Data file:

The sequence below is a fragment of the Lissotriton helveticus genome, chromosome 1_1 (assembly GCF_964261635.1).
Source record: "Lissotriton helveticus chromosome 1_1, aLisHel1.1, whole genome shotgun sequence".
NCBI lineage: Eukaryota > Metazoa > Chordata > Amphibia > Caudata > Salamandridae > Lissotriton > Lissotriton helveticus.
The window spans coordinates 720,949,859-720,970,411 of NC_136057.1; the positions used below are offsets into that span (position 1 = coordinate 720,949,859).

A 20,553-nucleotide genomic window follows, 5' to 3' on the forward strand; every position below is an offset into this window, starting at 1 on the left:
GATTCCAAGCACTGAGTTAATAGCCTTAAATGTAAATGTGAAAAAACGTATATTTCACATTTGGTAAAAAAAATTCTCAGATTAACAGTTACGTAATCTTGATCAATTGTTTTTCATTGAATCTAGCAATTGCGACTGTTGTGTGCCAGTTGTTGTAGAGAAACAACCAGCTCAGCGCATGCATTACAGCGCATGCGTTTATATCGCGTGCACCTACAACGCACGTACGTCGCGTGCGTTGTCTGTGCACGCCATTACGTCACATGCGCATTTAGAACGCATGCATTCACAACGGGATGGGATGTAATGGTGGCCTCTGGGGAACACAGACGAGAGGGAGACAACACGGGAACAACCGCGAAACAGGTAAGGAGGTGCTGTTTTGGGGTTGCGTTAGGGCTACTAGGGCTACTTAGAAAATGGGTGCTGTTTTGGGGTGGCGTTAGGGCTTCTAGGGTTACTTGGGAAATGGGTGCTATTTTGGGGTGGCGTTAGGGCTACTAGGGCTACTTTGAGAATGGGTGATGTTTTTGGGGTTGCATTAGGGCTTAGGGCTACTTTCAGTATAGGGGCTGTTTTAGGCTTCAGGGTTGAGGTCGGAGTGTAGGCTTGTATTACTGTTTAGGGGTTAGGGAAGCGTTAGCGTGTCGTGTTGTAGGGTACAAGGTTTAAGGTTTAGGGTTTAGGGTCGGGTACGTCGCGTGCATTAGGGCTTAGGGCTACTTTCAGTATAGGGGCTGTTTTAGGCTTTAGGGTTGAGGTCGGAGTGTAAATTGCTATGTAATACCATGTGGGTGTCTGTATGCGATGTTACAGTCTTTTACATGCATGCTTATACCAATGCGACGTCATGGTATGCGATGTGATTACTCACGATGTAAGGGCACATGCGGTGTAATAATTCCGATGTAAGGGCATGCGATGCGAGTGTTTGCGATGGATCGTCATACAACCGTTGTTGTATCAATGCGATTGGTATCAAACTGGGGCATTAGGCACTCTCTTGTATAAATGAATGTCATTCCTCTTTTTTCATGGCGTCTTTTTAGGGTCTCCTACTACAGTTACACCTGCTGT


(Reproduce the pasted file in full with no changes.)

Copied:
The sequence below is a fragment of the Lissotriton helveticus genome, chromosome 1_1 (assembly GCF_964261635.1).
Source record: "Lissotriton helveticus chromosome 1_1, aLisHel1.1, whole genome shotgun sequence".
NCBI lineage: Eukaryota > Metazoa > Chordata > Amphibia > Caudata > Salamandridae > Lissotriton > Lissotriton helveticus.
The window spans coordinates 720,949,859-720,970,411 of NC_136057.1; the positions used below are offsets into that span (position 1 = coordinate 720,949,859).

A 20,553-nucleotide genomic window follows, 5' to 3' on the forward strand; every position below is an offset into this window, starting at 1 on the left:
GATTCCAAGCACTGAGTTAATAGCCTTAAATGTAAATGTGAAAAAACGTATATTTCACATTTGGTAAAAAAAATTCTCAGATTAACAGTTACGTAATCTTGATCAATTGTTTTTCATTGAATCTAGCAATTGCGACTGTTGTGTGCCAGTTGTTGTAGAGAAACAACCAGCTCAGCGCATGCATTACAGCGCATGCGTTTATATCGCGTGCACCTACAACGCACGTACGTCGCGTGCGTTGTCTGTGCACGCCATTACGTCACATGCGCATTTAGAACGCATGCATTCACAACGGGATGGGATGTAATGGTGGCCTCTGGGGAACACAGACGAGAGGGAGACAACACGGGAACAACCGCGAAACAGGTAAGGAGGTGCTGTTTTGGGGTTGCGTTAGGGCTACTAGGGCTACTTAGAAAATGGGTGCTGTTTTGGGGTGGCGTTAGGGCTTCTAGGGTTACTTGGGAAATGGGTGCTATTTTGGGGTGGCGTTAGGGCTACTAGGGCTACTTTGAGAATGGGTGATGTTTTTGGGGTTGCATTAGGGCTTAGGGCTACTTTCAGTATAGGGGCTGTTTTAGGCTTCAGGGTTGAGGTCGGAGTGTAGGCTTGTATTACTGTTTAGGGGTTAGGGAAGCGTTAGCGTGTCGTGTTGTAGGGTACAAGGTTTAAGGTTTAGGGTTTAGGGTCGGGTACGTCGCGTGCATTAGGGCTTAGGGCTACTTTCAGTATAGGGGCTGTTTTAGGCTTTAGGGTTGAGGTCGGAGTGTAAATTGCTATGTAATACCATGTGGGTGTCTGTATGCGATGTTACAGTCTTTTACATGCATGCTTATACCAATGCGACGTCATGGTATGCGATGTGATTACTCACGATGTAAGGGCACATGCGGTGTAATAATTCCGATGTAAGGGCATGCGATGCGAGTGTTTGCGATGGATCGTCATACAACCGTTGTTGTATCAATGCGATTGGTATCAAACTGGGGCATTAGGCACTCTCTTGTATAAATGAATGTCATTCCTCTTTTTTCATGGCGTCTTTTTAGGGTCTCCTACTACAGTTACACCTGCTGT